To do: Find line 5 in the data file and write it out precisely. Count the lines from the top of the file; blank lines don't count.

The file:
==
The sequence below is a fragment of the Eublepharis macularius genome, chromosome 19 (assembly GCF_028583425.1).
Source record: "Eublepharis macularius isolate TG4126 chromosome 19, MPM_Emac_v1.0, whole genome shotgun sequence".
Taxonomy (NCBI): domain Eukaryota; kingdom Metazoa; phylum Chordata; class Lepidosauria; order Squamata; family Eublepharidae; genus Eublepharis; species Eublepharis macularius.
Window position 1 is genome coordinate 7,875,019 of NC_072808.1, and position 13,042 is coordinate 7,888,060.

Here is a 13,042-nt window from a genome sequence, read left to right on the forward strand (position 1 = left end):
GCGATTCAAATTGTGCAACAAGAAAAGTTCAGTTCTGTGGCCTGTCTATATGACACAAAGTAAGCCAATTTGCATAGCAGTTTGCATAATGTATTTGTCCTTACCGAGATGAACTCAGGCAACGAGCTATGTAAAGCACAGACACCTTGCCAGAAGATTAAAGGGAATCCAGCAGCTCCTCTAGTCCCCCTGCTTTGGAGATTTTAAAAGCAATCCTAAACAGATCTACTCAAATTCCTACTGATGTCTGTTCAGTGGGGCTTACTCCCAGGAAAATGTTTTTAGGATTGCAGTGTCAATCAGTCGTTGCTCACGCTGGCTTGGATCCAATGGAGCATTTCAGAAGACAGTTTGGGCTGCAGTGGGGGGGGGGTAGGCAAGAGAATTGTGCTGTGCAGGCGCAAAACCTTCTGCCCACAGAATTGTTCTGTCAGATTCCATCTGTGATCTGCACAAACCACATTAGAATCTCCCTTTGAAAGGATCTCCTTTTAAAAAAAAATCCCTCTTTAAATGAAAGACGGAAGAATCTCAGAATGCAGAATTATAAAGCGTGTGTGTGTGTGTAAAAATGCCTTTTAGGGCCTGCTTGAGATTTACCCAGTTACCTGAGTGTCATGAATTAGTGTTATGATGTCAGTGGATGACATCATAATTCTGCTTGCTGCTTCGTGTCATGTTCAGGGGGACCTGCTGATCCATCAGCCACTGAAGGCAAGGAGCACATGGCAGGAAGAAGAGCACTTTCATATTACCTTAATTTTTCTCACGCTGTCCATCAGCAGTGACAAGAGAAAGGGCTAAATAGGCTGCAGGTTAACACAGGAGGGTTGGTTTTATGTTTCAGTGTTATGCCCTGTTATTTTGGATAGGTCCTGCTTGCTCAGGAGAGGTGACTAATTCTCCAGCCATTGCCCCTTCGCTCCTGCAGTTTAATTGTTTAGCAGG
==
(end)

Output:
Here is a 13,042-nt window from a genome sequence, read left to right on the forward strand (position 1 = left end):